The Happiness Box is an Aussie wartime book of hope

The Happiness Box book review

What is this about?: This is a kid’s picture book that is actually about a book — The Happiness Box, created during WW2 in Changi prison,

What else is this about?: Teaching young readers about the war, about hope and what it means to hold on to it despite everything else going on around them.

Blurb

In 1942, Sergeant “Griff” Griffin was a prisoner of war. With Christmas approaching, he decided to make a book for the children cooped up in nearby Changi Prison. The book was said to contain the secrets to happiness. But the enemy was suspicious … With this picture book, award winners Mark Greenwood and Andrew McLean bring to life the inspirational true story of a book that became a National Treasure.

  • This is the true story of Australian prisoners of war who created a picture book called The Happiness Box as a Christmas present for children interned in Changi Prison.
  • The book was written for children to chase away fear and give them hope, and contained the “secrets to happiness” such as the importance of friendship, kindness, compassion, generosity, loyalty, faith, courage and hard work.
  • The Happiness Box survived the war. It toured Australia along with Sir Don Bradman’s cricket bat and Ned Kelly’s helmet as part of the National Treasures exhibition from Australia’s great libraries. The book currently resides in the State Library of NSW.

The Happiness Box is a book about a book, which just makes it all the more poignant.

It introduces young readers to Australian Sergeant David Griffin, known as Griff to his friends. With stark illustrations, readers follow Griff as he and his fellow soldiers are taken prisoner by the Japanese and taken to Changi prison.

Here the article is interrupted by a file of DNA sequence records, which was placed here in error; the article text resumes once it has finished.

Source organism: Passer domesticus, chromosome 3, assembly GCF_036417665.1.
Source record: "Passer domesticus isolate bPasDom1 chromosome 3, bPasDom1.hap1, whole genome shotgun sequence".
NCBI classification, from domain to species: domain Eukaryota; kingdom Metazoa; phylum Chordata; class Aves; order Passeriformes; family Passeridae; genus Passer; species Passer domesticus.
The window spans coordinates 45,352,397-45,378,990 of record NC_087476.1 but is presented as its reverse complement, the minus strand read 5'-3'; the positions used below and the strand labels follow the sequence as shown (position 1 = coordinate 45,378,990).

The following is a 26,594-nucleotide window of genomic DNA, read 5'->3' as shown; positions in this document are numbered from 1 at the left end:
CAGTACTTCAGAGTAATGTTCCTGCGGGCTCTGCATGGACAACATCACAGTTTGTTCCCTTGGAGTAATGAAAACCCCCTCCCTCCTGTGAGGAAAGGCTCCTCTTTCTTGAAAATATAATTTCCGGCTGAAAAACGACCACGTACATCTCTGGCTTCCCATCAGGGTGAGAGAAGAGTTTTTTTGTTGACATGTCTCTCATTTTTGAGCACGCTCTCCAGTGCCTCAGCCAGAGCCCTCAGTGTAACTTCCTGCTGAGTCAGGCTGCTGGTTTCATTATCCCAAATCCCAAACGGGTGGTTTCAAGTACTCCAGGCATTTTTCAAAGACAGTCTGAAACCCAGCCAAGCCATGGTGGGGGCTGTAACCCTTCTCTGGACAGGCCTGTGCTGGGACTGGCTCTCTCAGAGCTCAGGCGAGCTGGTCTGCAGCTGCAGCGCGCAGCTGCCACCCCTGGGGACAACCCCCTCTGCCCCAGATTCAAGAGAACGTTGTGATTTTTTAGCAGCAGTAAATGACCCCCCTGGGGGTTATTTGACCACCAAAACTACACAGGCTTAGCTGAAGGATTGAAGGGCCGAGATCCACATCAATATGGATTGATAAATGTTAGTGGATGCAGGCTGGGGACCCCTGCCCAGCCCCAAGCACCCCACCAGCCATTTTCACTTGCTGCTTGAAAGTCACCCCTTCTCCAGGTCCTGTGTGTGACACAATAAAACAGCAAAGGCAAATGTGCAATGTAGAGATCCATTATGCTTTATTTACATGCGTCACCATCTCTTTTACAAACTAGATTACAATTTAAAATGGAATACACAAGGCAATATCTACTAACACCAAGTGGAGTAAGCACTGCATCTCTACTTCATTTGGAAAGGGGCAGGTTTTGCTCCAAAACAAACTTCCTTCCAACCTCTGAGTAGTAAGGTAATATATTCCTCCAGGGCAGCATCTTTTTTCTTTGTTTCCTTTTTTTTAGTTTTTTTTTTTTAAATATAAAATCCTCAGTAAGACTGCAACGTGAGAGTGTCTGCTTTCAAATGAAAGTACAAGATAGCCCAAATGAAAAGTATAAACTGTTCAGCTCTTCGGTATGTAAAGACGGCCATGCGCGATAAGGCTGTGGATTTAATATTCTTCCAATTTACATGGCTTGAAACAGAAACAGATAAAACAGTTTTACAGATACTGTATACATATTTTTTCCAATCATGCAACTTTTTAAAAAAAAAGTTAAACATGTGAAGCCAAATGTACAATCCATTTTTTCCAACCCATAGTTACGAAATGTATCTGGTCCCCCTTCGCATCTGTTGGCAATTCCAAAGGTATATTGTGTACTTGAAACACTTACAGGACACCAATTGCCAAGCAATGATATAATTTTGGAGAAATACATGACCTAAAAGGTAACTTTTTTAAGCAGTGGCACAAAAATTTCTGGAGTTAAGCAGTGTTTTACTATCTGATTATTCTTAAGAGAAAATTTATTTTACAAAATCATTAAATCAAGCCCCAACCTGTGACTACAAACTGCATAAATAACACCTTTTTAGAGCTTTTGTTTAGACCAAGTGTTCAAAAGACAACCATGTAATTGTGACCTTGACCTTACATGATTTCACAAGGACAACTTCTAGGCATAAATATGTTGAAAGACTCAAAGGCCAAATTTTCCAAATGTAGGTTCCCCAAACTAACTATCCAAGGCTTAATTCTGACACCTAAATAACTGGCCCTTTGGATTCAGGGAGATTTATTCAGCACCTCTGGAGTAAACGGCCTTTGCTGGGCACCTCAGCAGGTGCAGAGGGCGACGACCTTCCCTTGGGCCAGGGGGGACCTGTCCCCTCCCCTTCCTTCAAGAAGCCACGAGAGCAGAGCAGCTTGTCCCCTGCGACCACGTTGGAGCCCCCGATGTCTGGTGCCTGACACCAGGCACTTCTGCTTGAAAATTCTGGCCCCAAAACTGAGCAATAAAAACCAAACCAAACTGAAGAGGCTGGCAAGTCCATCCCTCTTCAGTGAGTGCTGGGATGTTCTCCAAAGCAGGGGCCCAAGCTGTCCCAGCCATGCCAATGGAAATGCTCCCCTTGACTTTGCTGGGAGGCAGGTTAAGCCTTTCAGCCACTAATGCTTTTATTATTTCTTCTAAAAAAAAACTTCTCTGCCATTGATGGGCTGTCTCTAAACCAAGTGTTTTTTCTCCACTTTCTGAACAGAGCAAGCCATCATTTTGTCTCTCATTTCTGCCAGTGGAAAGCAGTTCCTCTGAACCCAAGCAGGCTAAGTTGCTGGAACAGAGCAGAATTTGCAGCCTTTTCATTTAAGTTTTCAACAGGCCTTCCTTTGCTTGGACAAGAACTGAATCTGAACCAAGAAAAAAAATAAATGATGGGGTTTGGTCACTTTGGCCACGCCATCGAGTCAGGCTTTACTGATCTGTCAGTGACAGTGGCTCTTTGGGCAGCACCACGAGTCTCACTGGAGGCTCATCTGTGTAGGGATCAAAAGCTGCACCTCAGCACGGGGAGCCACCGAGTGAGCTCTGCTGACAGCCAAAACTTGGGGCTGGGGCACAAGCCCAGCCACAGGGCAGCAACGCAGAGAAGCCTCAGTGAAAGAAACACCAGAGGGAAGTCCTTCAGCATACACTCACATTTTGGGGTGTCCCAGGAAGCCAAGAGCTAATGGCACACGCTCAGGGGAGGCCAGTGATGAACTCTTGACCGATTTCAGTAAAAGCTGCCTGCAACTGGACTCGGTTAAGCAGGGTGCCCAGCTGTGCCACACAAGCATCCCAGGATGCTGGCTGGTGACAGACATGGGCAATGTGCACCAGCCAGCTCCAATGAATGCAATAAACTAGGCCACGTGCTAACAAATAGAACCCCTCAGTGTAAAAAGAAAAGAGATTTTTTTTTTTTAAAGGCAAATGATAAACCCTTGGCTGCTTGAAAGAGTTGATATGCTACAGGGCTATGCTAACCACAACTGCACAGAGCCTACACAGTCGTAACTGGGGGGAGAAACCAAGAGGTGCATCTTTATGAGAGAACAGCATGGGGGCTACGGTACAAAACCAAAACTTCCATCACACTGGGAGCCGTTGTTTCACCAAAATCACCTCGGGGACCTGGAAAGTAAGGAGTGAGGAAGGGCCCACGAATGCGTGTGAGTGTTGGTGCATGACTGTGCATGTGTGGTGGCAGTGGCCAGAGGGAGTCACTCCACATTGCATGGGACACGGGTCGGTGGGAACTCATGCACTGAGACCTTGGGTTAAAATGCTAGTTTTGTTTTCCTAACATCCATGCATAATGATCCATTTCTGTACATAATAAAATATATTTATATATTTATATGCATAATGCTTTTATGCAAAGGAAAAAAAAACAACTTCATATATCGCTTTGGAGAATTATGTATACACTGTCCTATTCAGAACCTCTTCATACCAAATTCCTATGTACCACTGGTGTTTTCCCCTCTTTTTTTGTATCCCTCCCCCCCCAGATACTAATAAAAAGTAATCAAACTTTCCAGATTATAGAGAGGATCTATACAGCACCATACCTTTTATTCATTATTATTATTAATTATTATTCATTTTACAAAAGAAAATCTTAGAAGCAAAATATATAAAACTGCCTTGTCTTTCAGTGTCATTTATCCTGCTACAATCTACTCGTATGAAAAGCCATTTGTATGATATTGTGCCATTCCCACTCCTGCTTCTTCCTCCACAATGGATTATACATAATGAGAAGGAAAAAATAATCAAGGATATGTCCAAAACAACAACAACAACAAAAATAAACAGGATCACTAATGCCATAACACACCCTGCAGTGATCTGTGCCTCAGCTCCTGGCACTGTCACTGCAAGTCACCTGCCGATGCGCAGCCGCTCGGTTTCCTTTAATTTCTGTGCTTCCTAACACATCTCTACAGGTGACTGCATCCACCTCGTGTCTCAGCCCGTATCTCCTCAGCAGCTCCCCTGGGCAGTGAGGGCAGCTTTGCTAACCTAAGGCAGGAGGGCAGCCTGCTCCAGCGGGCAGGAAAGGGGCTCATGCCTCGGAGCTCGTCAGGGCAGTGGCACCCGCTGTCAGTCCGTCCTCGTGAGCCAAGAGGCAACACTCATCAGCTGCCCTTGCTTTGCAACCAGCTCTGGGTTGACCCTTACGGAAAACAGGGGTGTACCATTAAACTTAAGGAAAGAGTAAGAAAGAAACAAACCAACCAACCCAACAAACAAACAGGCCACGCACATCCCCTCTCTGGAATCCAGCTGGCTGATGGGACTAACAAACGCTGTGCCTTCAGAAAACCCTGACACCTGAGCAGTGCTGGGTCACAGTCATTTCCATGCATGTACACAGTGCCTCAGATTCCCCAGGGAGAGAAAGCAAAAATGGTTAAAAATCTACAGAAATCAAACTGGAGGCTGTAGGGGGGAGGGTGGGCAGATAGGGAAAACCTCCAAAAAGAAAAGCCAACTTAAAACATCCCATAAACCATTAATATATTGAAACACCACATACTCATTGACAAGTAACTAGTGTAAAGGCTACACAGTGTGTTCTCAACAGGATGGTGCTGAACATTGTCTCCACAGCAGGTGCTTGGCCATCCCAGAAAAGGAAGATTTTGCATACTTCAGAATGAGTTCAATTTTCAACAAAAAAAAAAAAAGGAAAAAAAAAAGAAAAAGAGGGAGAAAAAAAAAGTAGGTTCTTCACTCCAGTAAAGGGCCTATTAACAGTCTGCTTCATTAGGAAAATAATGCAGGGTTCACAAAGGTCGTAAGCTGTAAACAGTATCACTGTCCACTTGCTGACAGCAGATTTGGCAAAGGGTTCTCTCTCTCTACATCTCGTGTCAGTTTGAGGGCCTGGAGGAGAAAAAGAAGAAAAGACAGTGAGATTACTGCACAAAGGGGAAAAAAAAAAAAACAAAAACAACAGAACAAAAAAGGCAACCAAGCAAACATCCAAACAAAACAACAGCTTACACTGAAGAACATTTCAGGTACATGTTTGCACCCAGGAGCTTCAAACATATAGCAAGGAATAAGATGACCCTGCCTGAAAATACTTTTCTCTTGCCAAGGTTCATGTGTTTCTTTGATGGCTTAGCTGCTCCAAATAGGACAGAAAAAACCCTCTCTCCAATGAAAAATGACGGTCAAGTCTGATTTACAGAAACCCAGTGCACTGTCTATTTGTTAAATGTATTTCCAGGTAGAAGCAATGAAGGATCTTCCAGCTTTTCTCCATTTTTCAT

There the book delves into the conditions of the prison, and the fact that soldiers grew sick and didn’t have enough food to eat. There is also something hopeful too in the way the prisoners tried their best to boost morale with concerns and team games like football. But to Griff, it was the kids in the prison that his thoughts often wandered.

For Christmas, he asked for and received permission for the prisoners to make gifts for the children — like trains and even a model of the Sydney Harbour Bridge. But, Griff wrote a book. It was about three friends — a lizard, monkey ad frog — who discovered the secrets to happiness. It was supposed to help the kids find hope and help them be brave in their surroundings. However the book aroused suspicions of the prison guards and as a result there were no gifts for the children.

The years after that were hard, but Griff survived to see the Japanese surrender — and to see his book retrieved from a box buried in the prison’s garden.

Now the book is a national treasure, and is kept safe in the State Library of New South Wales. 

It’s a gloriously simple tale, but this book takes on the topic of the realities of war and what prisoners go through. The illustrations are eye-catching, and as emotive as the story, sharing with readers what the soldiers went through.

The Happiness Box is out 23/7 at a bookstore near you! (especially if you’re in Australia)

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